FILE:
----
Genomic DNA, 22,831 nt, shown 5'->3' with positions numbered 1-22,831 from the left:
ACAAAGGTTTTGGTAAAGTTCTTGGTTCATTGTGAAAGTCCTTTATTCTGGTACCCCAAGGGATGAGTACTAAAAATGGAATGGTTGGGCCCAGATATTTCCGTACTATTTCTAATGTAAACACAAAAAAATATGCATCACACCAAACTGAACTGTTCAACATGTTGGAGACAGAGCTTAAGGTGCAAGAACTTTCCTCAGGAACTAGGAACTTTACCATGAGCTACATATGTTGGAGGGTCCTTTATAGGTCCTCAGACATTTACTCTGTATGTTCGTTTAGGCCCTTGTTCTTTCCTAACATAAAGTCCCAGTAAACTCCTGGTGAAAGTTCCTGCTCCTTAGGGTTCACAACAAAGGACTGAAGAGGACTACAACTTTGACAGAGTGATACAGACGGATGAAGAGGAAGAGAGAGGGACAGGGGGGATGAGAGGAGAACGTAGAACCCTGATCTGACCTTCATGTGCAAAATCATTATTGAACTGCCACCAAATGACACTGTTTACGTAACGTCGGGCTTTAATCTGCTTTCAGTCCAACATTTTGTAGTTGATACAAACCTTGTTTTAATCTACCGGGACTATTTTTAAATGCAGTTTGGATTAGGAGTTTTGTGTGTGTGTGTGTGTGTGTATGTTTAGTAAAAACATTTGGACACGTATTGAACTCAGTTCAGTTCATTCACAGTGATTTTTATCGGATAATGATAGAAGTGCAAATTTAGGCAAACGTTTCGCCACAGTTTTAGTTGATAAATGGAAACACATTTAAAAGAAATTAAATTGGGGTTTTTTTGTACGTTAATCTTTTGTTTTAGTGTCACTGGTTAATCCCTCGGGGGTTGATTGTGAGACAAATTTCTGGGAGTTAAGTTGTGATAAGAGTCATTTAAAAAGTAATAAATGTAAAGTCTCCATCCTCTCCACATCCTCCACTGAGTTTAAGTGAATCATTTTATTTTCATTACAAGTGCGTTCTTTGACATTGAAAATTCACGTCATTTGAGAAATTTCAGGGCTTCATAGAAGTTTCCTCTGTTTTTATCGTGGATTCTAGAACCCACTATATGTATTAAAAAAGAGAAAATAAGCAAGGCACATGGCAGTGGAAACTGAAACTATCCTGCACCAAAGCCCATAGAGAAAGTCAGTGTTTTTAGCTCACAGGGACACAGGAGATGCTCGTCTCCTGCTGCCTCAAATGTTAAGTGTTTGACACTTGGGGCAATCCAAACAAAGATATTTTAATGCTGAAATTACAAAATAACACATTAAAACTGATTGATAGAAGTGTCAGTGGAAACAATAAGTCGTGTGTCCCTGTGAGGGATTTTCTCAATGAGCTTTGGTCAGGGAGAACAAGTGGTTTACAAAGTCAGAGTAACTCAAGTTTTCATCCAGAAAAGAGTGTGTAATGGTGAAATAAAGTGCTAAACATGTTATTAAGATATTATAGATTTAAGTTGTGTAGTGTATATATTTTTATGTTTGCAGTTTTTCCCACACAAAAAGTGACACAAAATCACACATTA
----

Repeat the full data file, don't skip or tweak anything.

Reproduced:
Genomic DNA, 22,831 nt, shown 5'->3' with positions numbered 1-22,831 from the left:
ACAAAGGTTTTGGTAAAGTTCTTGGTTCATTGTGAAAGTCCTTTATTCTGGTACCCCAAGGGATGAGTACTAAAAATGGAATGGTTGGGCCCAGATATTTCCGTACTATTTCTAATGTAAACACAAAAAAATATGCATCACACCAAACTGAACTGTTCAACATGTTGGAGACAGAGCTTAAGGTGCAAGAACTTTCCTCAGGAACTAGGAACTTTACCATGAGCTACATATGTTGGAGGGTCCTTTATAGGTCCTCAGACATTTACTCTGTATGTTCGTTTAGGCCCTTGTTCTTTCCTAACATAAAGTCCCAGTAAACTCCTGGTGAAAGTTCCTGCTCCTTAGGGTTCACAACAAAGGACTGAAGAGGACTACAACTTTGACAGAGTGATACAGACGGATGAAGAGGAAGAGAGAGGGACAGGGGGGATGAGAGGAGAACGTAGAACCCTGATCTGACCTTCATGTGCAAAATCATTATTGAACTGCCACCAAATGACACTGTTTACGTAACGTCGGGCTTTAATCTGCTTTCAGTCCAACATTTTGTAGTTGATACAAACCTTGTTTTAATCTACCGGGACTATTTTTAAATGCAGTTTGGATTAGGAGTTTTGTGTGTGTGTGTGTGTGTGTATGTTTAGTAAAAACATTTGGACACGTATTGAACTCAGTTCAGTTCATTCACAGTGATTTTTATCGGATAATGATAGAAGTGCAAATTTAGGCAAACGTTTCGCCACAGTTTTAGTTGATAAATGGAAACACATTTAAAAGAAATTAAATTGGGGTTTTTTTGTACGTTAATCTTTTGTTTTAGTGTCACTGGTTAATCCCTCGGGGGTTGATTGTGAGACAAATTTCTGGGAGTTAAGTTGTGATAAGAGTCATTTAAAAAGTAATAAATGTAAAGTCTCCATCCTCTCCACATCCTCCACTGAGTTTAAGTGAATCATTTTATTTTCATTACAAGTGCGTTCTTTGACATTGAAAATTCACGTCATTTGAGAAATTTCAGGGCTTCATAGAAGTTTCCTCTGTTTTTATCGTGGATTCTAGAACCCACTATATGTATTAAAAAAGAGAAAATAAGCAAGGCACATGGCAGTGGAAACTGAAACTATCCTGCACCAAAGCCCATAGAGAAAGTCAGTGTTTTTAGCTCACAGGGACACAGGAGATGCTCGTCTCCTGCTGCCTCAAATGTTAAGTGTTTGACACTTGGGGCAATCCAAACAAAGATATTTTAATGCTGAAATTACAAAATAACACATTAAAACTGATTGATAGAAGTGTCAGTGGAAACAATAAGTCGTGTGTCCCTGTGAGGGATTTTCTCAATGAGCTTTGGTCAGGGAGAACAAGTGGTTTACAAAGTCAGAGTAACTCAAGTTTTCATCCAGAAAAGAGTGTGTAATGGTGAAATAAAGTGCTAAACATGTTATTAAGATATTATAGATTTAAGTTGTGTAGTGTATATATTTTTATGTTTGCAGTTTTTCCCACACAAAAAGTGACACAAAATCACACATTA